Ike Quebec had an up and down career, from a promising tenor saxophone player with high demand in the 40’s to a bad drug problem throughout the 50’s. Fortunately, he was able to break away from this killer addiction and make a brief comeback that started in 1959. In that year he recorded a compilation album consisting of 45’s that were sold for jukeboxes during that year, “From Hackensack to Englewood Cliffs.” Then Alfred Lion (Head Bluenote Records) recorded another compilation album that consisted of those tunes and more 45’s ( they ranged from 1959 to 1962). Both of these albums were not released until the years 2000 and 2005, respectively. A pretty raw deal for the fans but was probably done because of this November 1961 recording here, “Heavy Soul” which was released almost immediately in March of 1962. Not to mention, so called “Soul Jazz” was coming into its own and this recording featured the great Freddie Roach on the organ. Unfortunately Ike Quebec passed away 3 years later in 1965 from lung cancer. Ike Quebec never was able to get his due, as many older Jazz musicians will tell you that he was one of the greatest! More on Ike Quebec here.
More on this album (from Smallromanceblog.com):
Many times, we overlook and we miss some great voices and artists in all music genres. When that happens, it’s a mixed feeling. On one hand, we’re glad for the discovery. On the other, we feel sorry for the musician who never got recognition during his life, and only thanks to the internet and the world getting smaller – he get the respect he deserves. Ike Quebec is a good example for that…..Read More
Here’s a great article on/about Ike Quebec and mentions “Heavy Soul.” (from Burning Ambulance.com):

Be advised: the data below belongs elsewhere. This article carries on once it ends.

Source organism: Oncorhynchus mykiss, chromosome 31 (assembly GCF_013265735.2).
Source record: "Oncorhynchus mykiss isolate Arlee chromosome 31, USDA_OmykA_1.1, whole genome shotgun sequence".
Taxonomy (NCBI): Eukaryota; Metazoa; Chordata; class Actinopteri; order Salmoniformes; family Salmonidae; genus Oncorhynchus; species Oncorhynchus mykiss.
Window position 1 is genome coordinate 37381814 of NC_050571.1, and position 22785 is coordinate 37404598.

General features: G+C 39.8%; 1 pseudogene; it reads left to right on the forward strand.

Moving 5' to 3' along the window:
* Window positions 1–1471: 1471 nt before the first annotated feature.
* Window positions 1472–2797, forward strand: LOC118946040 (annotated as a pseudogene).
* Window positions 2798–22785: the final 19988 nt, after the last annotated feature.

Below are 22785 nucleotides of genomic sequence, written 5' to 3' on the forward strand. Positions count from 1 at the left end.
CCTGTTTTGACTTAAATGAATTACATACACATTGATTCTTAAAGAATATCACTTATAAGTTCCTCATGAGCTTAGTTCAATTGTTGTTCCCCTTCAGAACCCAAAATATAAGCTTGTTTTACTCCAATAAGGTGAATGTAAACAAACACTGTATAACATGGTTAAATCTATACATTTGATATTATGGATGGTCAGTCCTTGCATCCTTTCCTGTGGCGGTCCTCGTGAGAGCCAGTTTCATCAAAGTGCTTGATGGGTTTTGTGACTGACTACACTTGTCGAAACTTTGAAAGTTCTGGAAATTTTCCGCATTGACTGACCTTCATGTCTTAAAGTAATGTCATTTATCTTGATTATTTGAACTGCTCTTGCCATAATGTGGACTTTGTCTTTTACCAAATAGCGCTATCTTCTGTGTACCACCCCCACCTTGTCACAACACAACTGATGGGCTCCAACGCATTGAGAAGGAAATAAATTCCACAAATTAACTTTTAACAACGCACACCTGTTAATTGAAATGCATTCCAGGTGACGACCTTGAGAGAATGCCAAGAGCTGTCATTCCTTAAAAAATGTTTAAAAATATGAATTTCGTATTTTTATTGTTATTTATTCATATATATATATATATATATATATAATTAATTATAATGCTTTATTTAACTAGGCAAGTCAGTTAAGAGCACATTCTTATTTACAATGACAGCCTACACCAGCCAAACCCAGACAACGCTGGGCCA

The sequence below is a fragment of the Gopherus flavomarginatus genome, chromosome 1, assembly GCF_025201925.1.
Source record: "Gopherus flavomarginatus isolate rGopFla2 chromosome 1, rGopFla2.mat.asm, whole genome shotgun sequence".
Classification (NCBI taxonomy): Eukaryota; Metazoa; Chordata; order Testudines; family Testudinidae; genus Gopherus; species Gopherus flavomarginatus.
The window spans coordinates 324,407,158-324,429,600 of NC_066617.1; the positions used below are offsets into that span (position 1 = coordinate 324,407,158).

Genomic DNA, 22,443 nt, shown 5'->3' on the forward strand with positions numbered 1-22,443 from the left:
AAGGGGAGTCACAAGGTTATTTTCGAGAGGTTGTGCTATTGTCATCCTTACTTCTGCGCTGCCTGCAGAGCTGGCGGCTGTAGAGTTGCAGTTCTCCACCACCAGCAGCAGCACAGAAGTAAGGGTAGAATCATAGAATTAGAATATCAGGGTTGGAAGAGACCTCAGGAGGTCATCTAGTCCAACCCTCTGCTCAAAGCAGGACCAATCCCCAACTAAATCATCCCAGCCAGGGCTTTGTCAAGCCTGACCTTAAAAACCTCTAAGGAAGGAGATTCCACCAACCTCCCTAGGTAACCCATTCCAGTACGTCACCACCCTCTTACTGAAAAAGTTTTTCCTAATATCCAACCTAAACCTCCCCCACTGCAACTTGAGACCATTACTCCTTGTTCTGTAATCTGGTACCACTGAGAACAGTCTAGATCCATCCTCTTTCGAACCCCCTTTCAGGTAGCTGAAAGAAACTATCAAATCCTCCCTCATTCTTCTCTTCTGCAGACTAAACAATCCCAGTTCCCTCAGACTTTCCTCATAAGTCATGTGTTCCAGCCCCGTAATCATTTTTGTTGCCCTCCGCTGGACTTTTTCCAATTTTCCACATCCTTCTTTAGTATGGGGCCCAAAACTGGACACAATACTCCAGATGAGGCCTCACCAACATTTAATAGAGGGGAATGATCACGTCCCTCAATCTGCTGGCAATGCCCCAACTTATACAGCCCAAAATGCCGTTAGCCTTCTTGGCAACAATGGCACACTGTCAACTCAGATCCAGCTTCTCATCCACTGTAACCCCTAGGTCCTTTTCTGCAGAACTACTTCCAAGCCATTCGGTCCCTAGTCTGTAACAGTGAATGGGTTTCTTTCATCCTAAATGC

Every so often, something you’ve been taking for granted hits you in the forehead like a thrown mallet, and you spend the next little while walking around wondering what you could possibly have been thinking—or not thinking—your whole life. The awesomeness of the Blue Note Records catalog of the 1960s is the kind of thing that’s so impossible to dispute that you can start to take it for granted. You can start to not really hear the music anymore, because you can put any random disc on, and even if it’s slightly less mind-warpingly beautiful than other titles by the same artist—if it’s only better than anything else you’ve heard that month, rather than the kind of thing that sends you staggering into traffic like Kevin McCarthy at the end of Invasion of the Body Snatchers, pounding on strangers’ car hoods and demanding “Have you heard Lee Morgan‘s Search for the New Land? Have you fucking heard this album?”—even if it’s not that life-altering, it’s still great. But that much greatness, so readily available, can numb you. You can start to take it for granted. Which is when it’s time to dip into the dustier corners and pull out stuff you may not have paid much attention to before.
Ike Quebec is not really in the pantheon of Blue Note players of the 1960s. That’s partly because he died in the earliest days of 1963, before the label’s sudden infusion of creativity and new blood (think about all the dudes who made their Blue Note…….. Read More